WHS implements new cellphone policy


Credit: Mischa Lee

At the beginning of class, a student drops their phone into a phone holder slot because of the new WHS phone policy. All classrooms have the phone holders put up, but it is up to the teacher to decide whether or not they implement the phone policy.

Mischa Lee and Emma Zocco

Social media platforms such as BeReal, TikTok and Snapchat became increasingly popular at the beginning of the 2022-2023 school year. At the same time, many noticed a nationwide trend of phone policies being placed at high schools in Massachusetts.

At the beginning of the school year at Wayland High School, the new phone policy was implemented for teachers to decide whether students keep their phone in their bags, in a bin at the front of the classroom or in a phone holder during class. As of now, the policy is only instituted in classrooms because the phone usage problem was originally noticed in classrooms.

“Last year, we noticed that the use of phones in the classroom was becoming a big problem [because] people were distracted,” Vice Principal Sean Gass said. “There was definitely a lot less engagement and interaction [in classrooms].”

When students heard of the new policy, many were upset and confused as to why the policy was put into place. Now, many still believe it is unfair to have their cellphones confiscated during class.

“At first I was surprised because I never expected [the phone policy] to happen and I didn’t really think there was a point to it,” sophomore Katelyn Chirayath said.

Many students didn’t believe that cell phones impacted their learning before the phone policy was put into place. Now, these students find that the new policy doesn’t affect their learning either.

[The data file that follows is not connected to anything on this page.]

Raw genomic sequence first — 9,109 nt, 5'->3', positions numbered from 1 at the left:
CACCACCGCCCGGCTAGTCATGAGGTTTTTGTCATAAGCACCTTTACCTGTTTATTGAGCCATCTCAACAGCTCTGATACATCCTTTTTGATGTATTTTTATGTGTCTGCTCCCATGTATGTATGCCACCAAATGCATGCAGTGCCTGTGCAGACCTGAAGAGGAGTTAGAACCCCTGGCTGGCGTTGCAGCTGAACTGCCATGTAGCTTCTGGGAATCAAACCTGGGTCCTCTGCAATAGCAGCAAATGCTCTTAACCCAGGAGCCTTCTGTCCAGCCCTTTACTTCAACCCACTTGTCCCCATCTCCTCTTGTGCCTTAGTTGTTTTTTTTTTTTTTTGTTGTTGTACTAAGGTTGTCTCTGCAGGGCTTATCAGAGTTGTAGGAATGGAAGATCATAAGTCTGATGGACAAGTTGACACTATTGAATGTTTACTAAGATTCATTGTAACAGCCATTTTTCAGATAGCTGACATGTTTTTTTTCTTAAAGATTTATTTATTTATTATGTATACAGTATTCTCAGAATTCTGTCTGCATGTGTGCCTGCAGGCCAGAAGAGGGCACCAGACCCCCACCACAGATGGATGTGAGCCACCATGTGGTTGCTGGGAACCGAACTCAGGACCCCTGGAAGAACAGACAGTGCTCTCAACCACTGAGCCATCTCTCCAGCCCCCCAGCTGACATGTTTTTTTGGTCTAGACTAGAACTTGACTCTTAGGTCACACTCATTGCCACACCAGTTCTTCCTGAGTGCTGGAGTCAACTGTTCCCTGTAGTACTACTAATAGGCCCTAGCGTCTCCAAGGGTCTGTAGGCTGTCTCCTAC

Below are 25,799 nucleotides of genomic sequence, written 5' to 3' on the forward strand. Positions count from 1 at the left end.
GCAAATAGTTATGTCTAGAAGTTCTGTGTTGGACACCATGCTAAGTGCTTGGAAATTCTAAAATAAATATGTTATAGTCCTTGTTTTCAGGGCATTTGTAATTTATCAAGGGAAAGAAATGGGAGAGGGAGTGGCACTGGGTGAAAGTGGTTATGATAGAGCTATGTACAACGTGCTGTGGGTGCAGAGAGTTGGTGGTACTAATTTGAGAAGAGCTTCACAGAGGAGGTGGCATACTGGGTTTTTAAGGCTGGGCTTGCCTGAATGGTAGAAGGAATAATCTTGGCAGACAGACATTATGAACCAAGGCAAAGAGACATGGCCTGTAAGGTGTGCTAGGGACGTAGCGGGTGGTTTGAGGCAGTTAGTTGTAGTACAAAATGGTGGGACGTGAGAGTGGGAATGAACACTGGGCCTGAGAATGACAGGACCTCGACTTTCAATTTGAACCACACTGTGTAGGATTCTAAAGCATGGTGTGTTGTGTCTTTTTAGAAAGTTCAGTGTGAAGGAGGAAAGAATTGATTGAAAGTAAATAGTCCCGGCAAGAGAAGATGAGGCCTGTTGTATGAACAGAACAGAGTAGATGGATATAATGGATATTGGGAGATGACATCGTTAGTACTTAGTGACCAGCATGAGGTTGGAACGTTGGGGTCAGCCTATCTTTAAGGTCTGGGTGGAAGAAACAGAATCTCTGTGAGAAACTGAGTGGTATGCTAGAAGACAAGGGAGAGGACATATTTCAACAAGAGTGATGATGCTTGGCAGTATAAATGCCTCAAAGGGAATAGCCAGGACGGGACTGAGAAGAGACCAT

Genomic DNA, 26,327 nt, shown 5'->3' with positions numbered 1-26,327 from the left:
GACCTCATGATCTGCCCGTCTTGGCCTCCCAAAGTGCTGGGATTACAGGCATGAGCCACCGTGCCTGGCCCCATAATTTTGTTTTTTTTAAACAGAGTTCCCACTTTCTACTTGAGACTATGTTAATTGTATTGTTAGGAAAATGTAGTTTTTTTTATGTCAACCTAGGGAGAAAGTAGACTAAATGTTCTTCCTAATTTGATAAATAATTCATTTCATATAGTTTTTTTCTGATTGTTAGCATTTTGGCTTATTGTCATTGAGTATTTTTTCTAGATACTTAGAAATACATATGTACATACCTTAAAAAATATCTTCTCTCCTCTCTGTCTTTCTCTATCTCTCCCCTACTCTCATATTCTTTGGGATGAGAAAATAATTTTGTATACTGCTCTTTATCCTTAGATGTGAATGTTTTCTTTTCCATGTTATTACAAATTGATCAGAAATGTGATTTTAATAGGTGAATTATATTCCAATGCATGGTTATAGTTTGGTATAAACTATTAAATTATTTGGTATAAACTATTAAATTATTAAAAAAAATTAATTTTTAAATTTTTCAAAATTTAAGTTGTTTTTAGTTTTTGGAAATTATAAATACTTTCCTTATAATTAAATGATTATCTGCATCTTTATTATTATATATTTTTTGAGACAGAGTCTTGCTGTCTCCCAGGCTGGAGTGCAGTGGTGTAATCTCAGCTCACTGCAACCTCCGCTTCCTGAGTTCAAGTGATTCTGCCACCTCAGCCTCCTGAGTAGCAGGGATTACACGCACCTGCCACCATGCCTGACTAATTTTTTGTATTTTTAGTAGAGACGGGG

“Last year, I would occasionally check my phone during a class and I would still get all my work done,” sophomore Georgia Blackburn said. ”It wasn’t like I was on [my phone for] the entire [class].”

Several students shared that they used to only check their phone during class for texts from family members. Now, some students are worried that they may receive an urgent message from a family member, and be unable to reply because their phone is unreachable from their seat.

“Occasionally I would check to see if my mom texted me, but other than that, I never really noticed a problem [in phone usage].” said Chirayath.

Although the new policy has faced criticism from some students, many teachers find that the new phone rules have only improved the WHS learning environment. English Teacher Sara Snow was excited to hear of the new phone policy. Before the policy was put into place, she found that phones not only negatively affected her students’ learning, but also her teaching.

“I was finding that I was reluctant to even turn my back to write something on the board, because I felt that in that moment when my back was turned, students would be on their phones,” Snow said.

Many parents and teachers support the policy because they can see the effects that phones have on their children and students.

“The communal spirit in the classroom is better [after the phone policy],” Snow said. “Rather than seeing folks come in and [being preoccupied with their phones by] Snapchatting people, they are coming in and feeling more [whole] as a class. ”

The WHS school system hopes that students will be more connected with each other instead of their technology as a result of the new phone policy.

“[The phone policy] is [about WHS] becoming more connected as a community,” Gass said. “I think every adult and everyone in our society right now are too connected to our technology and are missing some connections with each other. I think we can do better than this.”